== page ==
Patrick Madrid, in the book edited by Robert Sungenis entitled Not By Scripture Alone, makes a whopper of a fallacy on pages 9-10 in describing Cyril of Jerusalem. The quote he is dealing with is a very helpful quotation that supports the Protestant doctrine of Sola Scriptura:
In regard to the divine and holy mysteries of the faith, not the least part may be handed on without the Holy Scriptures. Do not be led astray by winning words and clever arguments. Even to me, who tell you these things, do not give ready belief, unless you receive from the Holy Scriptures the proof of the things which I announce. The salvation which we believe is not proved from clever reasoning, but from the Holy Scriptures (Catechetical Lectures 4.17).
Madrid admits right off the bat that this language is “perhaps more rigorous than modern Catholics are used to” (p. 9). And yet he still claims that this “conveys an accurate sense of Catholic teaching on the necessity and material sufficiency of Scripture.” Remember, material sufficiency is the doctrine that all the major doctrines of the church are contained in Scripture. On this principle (though not in how it works out), Protestants and Catholics agree. Where they do not agree is in the formal sufficiency principle, which states that the Scriptures are clear on the central truths of the Christian faith. Madrid goes on to say this:
If Cyril really held to the notion of sola scriptura, then it must be true that he believed he had found those Catholic doctrines in Scripture (Madrid is referring to the Mass, the efficacy of expiatory prayers for the dead, the real presence of Christ in the Eucharist, holy orders, baptismal regeneration, and other Catholic doctrines. Whether Cyril actually taught those things is, of course, another question, LK). Consequently, the Protestant would have to posit that Cyril was badly mistaken in his exegesis of Scripture. Of course, this tack leads nowhere for Protestants, for it would of necessity impugn Cyril’s exegetical credibility, not to mention his claim to find sola scriptura in Scripture (p. 9).
Watch the argument. It seems to go like this: A. If Cyril argues for sola scriptura, then Cyril also believes that his Roman Catholic teaching is found in the Bible. B. This constitutes a double-or-nothing problem for Protestants, since if Cyril was right about sola scriptura, then he was right about all these other doctrines as well. But if Cyril was wrong about these other doctrines, then he wasn’t teaching sola scriptura after all. The holes in this argument should be apparent by now. Why would Cyril’s views on baptismal regeneration, say, be relevant to his argument on sola scriptura? If he is right or wrong on one of those issues, why would that affect his rightness or wrongness on the other issue? Even granting that Cyril teaches what Madrid says he teaches, that does not mean that he has to be right on everything if he is right on sola scriptura. Lots of Protestants are right on sola scriptura and wrong on lots of other things. Similarly, Roman Catholics can be wrong on sola scriptura and be right on the Trinity. Furthermore, suggesting that Cyril is wrong on those doctrines (even if that is what he teaches) is hardly the same thing as impugning Cyril’s exegetical integrity. That simply does not follow.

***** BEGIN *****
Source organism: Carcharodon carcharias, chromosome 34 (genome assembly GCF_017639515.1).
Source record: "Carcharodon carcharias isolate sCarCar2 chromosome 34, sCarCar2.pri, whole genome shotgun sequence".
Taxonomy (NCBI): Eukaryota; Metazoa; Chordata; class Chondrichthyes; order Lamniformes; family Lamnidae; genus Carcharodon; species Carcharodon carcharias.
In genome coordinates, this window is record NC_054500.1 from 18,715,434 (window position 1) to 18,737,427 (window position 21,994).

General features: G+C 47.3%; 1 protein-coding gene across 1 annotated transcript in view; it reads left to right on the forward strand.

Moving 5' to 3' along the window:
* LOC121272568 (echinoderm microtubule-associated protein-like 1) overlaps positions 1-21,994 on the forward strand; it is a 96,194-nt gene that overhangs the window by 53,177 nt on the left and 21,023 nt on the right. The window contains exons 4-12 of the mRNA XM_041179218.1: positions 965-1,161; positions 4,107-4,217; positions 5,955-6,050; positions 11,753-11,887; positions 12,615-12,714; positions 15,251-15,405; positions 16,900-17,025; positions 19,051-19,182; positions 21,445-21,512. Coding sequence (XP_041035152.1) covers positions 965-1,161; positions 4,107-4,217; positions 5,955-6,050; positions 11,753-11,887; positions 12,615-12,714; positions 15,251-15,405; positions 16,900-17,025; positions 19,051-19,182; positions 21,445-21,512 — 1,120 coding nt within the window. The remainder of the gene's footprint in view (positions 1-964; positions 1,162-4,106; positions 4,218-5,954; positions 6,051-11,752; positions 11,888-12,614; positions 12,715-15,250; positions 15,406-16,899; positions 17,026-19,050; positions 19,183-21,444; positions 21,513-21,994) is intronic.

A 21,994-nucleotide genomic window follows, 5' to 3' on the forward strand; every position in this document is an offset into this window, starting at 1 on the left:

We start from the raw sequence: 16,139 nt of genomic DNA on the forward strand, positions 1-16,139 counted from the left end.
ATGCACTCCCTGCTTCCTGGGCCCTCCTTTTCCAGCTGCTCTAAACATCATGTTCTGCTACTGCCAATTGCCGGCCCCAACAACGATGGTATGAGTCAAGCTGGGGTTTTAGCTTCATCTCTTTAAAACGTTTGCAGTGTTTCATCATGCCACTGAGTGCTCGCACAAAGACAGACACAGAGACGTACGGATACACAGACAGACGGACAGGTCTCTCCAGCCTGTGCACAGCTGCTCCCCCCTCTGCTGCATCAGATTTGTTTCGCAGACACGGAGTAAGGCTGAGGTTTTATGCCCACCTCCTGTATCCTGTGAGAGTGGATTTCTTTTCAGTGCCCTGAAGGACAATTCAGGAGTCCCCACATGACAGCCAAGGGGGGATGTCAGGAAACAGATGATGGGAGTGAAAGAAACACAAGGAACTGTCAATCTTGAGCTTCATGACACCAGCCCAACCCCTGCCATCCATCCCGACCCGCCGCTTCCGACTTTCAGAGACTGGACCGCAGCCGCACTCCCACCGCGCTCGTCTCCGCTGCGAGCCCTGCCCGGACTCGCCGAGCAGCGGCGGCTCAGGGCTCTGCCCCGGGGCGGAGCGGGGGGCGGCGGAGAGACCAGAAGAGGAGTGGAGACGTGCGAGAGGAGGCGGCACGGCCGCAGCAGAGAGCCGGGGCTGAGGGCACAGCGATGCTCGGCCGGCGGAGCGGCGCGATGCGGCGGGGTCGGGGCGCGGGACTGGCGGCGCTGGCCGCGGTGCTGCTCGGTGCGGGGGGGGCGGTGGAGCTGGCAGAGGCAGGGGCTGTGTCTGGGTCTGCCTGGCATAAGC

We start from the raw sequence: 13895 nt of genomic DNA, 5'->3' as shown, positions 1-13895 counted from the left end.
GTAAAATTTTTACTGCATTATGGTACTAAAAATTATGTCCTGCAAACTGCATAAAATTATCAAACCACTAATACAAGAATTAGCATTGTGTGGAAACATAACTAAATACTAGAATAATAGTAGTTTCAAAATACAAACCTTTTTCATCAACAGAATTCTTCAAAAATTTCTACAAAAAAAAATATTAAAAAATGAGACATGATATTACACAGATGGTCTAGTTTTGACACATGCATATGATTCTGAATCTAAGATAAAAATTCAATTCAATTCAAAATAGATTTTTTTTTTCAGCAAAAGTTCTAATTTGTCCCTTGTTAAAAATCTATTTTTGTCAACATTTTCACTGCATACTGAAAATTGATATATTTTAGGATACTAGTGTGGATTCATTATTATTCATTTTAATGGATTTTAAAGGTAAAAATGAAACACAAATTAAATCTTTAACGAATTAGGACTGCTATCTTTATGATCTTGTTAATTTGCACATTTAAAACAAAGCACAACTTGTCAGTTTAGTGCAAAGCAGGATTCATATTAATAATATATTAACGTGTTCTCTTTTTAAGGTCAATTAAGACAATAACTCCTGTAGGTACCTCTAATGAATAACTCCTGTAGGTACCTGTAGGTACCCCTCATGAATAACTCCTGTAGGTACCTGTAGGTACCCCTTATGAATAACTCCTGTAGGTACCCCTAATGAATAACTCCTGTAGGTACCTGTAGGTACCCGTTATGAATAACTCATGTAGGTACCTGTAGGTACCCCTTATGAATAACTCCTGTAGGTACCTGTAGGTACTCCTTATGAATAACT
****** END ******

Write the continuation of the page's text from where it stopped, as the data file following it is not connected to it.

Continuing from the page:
What is noticeably lacking in Madrid’s treatment of Cyril is any actual exegesis of what Cyril said. Notice again what he says: “Even to me, who tell you these things, do not give ready belief, unless you receive from the Holy Scriptures the proof of the things which I announce.” What constitutes the basis for ready belief? It is not the church. It is not even the church’s interpretation of Scripture (Cyril expressly forbids this by saying that a person should not even give ready belief to Cyril, unless Cyril is proven by Scripture). It is Scripture. The sole basis of authority in the church is the Scripture. This is directly opposed to Roman Catholic teaching, which places the church on a par with Scripture.